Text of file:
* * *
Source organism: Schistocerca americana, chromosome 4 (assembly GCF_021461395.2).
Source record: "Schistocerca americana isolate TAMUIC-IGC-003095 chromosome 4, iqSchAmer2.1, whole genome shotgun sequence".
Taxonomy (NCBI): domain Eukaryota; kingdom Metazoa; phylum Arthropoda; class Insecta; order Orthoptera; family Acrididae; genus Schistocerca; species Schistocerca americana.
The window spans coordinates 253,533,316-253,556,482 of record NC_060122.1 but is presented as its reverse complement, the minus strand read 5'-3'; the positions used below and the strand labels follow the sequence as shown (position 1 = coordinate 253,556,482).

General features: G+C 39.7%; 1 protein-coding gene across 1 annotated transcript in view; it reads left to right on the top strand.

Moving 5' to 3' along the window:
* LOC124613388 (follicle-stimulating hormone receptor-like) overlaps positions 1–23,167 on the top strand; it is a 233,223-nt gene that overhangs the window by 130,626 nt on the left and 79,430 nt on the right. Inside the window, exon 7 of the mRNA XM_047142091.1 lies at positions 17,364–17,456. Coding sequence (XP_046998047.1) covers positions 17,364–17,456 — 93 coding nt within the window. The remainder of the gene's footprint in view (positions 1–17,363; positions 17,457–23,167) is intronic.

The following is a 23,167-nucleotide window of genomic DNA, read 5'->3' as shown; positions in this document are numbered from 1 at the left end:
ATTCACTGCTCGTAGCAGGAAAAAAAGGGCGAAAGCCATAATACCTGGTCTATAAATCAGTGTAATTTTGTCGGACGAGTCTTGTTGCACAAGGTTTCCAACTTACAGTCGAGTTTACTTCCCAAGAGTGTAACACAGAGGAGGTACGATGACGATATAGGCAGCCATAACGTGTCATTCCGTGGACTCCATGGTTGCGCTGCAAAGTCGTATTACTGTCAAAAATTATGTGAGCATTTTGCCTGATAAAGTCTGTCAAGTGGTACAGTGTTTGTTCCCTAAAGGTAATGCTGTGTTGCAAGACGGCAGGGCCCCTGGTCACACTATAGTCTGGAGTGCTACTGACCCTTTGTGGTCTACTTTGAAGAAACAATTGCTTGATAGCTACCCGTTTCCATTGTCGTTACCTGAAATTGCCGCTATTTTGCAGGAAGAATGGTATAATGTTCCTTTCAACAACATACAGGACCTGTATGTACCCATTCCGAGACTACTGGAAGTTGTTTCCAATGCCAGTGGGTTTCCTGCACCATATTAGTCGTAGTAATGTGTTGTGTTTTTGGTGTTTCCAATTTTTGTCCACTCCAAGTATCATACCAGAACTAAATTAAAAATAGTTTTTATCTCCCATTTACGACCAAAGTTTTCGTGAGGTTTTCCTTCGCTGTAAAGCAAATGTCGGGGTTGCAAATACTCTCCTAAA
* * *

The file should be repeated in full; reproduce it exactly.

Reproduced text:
Source organism: Schistocerca americana, chromosome 4 (assembly GCF_021461395.2).
Source record: "Schistocerca americana isolate TAMUIC-IGC-003095 chromosome 4, iqSchAmer2.1, whole genome shotgun sequence".
Taxonomy (NCBI): domain Eukaryota; kingdom Metazoa; phylum Arthropoda; class Insecta; order Orthoptera; family Acrididae; genus Schistocerca; species Schistocerca americana.
The window spans coordinates 253,533,316-253,556,482 of record NC_060122.1 but is presented as its reverse complement, the minus strand read 5'-3'; the positions used below and the strand labels follow the sequence as shown (position 1 = coordinate 253,556,482).

General features: G+C 39.7%; 1 protein-coding gene across 1 annotated transcript in view; it reads left to right on the top strand.

Moving 5' to 3' along the window:
* LOC124613388 (follicle-stimulating hormone receptor-like) overlaps positions 1–23,167 on the top strand; it is a 233,223-nt gene that overhangs the window by 130,626 nt on the left and 79,430 nt on the right. Inside the window, exon 7 of the mRNA XM_047142091.1 lies at positions 17,364–17,456. Coding sequence (XP_046998047.1) covers positions 17,364–17,456 — 93 coding nt within the window. The remainder of the gene's footprint in view (positions 1–17,363; positions 17,457–23,167) is intronic.

The following is a 23,167-nucleotide window of genomic DNA, read 5'->3' as shown; positions in this document are numbered from 1 at the left end:
ATTCACTGCTCGTAGCAGGAAAAAAAGGGCGAAAGCCATAATACCTGGTCTATAAATCAGTGTAATTTTGTCGGACGAGTCTTGTTGCACAAGGTTTCCAACTTACAGTCGAGTTTACTTCCCAAGAGTGTAACACAGAGGAGGTACGATGACGATATAGGCAGCCATAACGTGTCATTCCGTGGACTCCATGGTTGCGCTGCAAAGTCGTATTACTGTCAAAAATTATGTGAGCATTTTGCCTGATAAAGTCTGTCAAGTGGTACAGTGTTTGTTCCCTAAAGGTAATGCTGTGTTGCAAGACGGCAGGGCCCCTGGTCACACTATAGTCTGGAGTGCTACTGACCCTTTGTGGTCTACTTTGAAGAAACAATTGCTTGATAGCTACCCGTTTCCATTGTCGTTACCTGAAATTGCCGCTATTTTGCAGGAAGAATGGTATAATGTTCCTTTCAACAACATACAGGACCTGTATGTACCCATTCCGAGACTACTGGAAGTTGTTTCCAATGCCAGTGGGTTTCCTGCACCATATTAGTCGTAGTAATGTGTTGTGTTTTTGGTGTTTCCAATTTTTGTCCACTCCAAGTATCATACCAGAACTAAATTAAAAATAGTTTTTATCTCCCATTTACGACCAAAGTTTTCGTGAGGTTTTCCTTCGCTGTAAAGCAAATGTCGGGGTTGCAAATACTCTCCTAAA